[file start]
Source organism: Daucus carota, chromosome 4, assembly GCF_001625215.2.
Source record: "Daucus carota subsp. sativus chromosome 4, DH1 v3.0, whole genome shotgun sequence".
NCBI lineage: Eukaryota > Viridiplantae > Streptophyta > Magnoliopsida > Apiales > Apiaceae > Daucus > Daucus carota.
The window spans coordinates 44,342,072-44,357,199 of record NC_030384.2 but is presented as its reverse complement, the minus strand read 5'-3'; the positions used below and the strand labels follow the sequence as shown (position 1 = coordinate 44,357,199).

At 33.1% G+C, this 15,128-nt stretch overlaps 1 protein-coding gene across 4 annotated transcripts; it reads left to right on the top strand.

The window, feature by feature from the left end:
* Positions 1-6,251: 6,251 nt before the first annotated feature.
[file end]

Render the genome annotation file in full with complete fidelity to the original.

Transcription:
Source organism: Daucus carota, chromosome 4, assembly GCF_001625215.2.
Source record: "Daucus carota subsp. sativus chromosome 4, DH1 v3.0, whole genome shotgun sequence".
NCBI lineage: Eukaryota > Viridiplantae > Streptophyta > Magnoliopsida > Apiales > Apiaceae > Daucus > Daucus carota.
The window spans coordinates 44,342,072-44,357,199 of record NC_030384.2 but is presented as its reverse complement, the minus strand read 5'-3'; the positions used below and the strand labels follow the sequence as shown (position 1 = coordinate 44,357,199).

At 33.1% G+C, this 15,128-nt stretch overlaps 1 protein-coding gene across 4 annotated transcripts; it reads left to right on the top strand.

The window, feature by feature from the left end:
* Positions 1-6,251: 6,251 nt before the first annotated feature.